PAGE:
give a general idea of the inclination of the land. In the little recess where the water fell, it did not appear that a breath of wind had ever blown. The thin edges of the great leaves of the banana, damp with spray, were unbroken, instead of being, as is so generally the case, split into a thousand shreds. From our position, almost suspended on the mountain-side, there were glimpses into the depths of the neighbouring valleys; and the lofty points of the central mountains, towering up within sixty degrees of the zenith, hid half the evening sky. Thus seated, it was a sublime spectacle to watch the shades of night gradually obscuring the last and highest pinnacles.
Before we laid ourselves down to sleep, the elder Tahitian fell on his knees, and with closed eyes repeated a long prayer in his native tongue. He prayed as a Christian should do, with fitting reverence, and without the fear of ridicule or any ostentation of piety. At our meals neither of the men would taste food, without saying beforehand a short grace. Those travellers who think that a Tahitian prays only when the eyes of the missionary are fixed on him, should have slept with us that night on the mountain-side. Before morning it rained very heavily; but the good thatch of banana-leaves kept us dry.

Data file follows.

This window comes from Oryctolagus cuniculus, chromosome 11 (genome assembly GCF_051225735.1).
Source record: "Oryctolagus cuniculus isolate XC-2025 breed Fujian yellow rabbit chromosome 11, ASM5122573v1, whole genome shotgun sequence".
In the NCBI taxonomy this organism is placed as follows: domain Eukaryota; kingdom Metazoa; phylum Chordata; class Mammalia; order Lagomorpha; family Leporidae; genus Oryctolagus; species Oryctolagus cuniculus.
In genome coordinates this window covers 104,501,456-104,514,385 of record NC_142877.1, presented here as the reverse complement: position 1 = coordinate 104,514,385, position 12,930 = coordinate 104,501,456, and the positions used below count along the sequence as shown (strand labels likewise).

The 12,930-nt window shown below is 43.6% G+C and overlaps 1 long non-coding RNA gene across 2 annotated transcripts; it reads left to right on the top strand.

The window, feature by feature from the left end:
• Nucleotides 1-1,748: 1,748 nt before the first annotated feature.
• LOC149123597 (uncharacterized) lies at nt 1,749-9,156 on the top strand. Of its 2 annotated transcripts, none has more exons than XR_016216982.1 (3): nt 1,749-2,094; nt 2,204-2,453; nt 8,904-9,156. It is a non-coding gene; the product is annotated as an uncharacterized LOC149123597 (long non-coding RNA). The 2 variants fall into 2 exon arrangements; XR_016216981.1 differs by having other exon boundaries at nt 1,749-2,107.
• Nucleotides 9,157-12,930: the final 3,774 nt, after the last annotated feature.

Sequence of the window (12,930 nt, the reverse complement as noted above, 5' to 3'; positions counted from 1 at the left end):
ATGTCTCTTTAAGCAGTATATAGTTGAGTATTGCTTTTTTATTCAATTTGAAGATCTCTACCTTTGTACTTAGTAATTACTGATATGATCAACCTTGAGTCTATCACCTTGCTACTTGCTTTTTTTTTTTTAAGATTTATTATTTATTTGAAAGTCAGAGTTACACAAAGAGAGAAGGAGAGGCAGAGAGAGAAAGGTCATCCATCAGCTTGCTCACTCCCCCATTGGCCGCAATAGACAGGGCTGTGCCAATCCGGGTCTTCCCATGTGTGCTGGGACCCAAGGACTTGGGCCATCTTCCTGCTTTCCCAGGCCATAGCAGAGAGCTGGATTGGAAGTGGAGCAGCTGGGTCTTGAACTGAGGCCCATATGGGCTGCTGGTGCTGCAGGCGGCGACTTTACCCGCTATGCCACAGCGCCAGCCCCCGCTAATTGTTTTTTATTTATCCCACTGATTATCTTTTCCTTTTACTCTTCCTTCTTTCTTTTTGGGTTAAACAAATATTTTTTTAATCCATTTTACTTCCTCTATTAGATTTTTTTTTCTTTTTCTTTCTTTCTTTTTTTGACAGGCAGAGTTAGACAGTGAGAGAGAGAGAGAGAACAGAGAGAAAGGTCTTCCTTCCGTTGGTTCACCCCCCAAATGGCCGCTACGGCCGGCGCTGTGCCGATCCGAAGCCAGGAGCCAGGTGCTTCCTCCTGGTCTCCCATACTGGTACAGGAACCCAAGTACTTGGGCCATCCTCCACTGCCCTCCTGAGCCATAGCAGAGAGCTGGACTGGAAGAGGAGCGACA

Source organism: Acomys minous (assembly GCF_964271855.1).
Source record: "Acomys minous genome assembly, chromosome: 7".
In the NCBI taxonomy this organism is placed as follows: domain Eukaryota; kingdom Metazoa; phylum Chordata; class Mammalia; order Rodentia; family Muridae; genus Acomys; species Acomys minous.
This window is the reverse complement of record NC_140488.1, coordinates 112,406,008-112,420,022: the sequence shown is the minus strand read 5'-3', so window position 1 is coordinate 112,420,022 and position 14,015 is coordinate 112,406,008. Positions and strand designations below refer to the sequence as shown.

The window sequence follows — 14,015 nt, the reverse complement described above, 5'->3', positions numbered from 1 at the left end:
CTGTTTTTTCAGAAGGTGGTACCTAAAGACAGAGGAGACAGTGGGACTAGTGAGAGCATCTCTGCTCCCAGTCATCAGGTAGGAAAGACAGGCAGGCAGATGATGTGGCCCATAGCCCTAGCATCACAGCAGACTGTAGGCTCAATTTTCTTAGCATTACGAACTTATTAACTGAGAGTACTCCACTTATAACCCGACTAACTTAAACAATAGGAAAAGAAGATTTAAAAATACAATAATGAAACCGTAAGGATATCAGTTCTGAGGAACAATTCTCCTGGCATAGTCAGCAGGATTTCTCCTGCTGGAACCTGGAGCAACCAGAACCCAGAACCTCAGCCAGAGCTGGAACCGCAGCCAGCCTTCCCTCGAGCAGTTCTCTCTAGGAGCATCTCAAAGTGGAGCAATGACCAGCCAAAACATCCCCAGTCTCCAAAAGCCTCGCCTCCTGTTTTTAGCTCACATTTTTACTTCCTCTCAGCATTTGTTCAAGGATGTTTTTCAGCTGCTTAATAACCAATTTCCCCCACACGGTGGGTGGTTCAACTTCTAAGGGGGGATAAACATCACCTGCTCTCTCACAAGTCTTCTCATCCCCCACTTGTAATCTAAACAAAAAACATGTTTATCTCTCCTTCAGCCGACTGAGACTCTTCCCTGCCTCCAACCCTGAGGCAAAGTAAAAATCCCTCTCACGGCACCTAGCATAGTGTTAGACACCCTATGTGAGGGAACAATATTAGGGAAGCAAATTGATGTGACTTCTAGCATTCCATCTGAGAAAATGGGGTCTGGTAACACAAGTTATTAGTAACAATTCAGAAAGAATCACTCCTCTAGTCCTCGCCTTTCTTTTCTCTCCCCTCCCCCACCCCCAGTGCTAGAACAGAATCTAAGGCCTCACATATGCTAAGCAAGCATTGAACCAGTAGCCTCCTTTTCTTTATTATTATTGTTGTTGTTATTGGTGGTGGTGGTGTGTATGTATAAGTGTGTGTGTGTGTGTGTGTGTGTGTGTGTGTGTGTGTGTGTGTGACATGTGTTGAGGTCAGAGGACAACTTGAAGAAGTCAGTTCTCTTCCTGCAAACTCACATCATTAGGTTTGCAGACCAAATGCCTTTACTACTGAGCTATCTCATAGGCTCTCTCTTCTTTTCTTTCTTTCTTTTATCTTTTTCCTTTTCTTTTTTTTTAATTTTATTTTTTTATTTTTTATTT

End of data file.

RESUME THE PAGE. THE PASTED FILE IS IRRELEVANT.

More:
November 19th.—At daylight my friends, after their morning prayer, prepared an excellent breakfast in the same manner as in the evening. They themselves certainly partook of it largely; indeed I never saw any men eat near so much. I suppose such enormously capacious stomachs must be the effect of a large part of their diet consisting of fruit and vegetables, which contain, in a given bulk, a comparatively small portion of nutriment. Unwittingly, I was the means of my companions breaking, as I afterwards learned, one of their own laws and resolutions: I took with me a flask of spirits, which they could not refuse to partake of; but as often as they drank a little, they put their fingers before their mouths, and uttered the word "Missionary." About two years ago, although the use of the ava was prevented, drunkenness from the introduction of spirits became very prevalent. The missionaries prevailed on a few good men, who saw that their country was rapidly going to ruin, to join with them in a Temperance Society. From good sense or shame, all the chiefs and the queen were at last persuaded to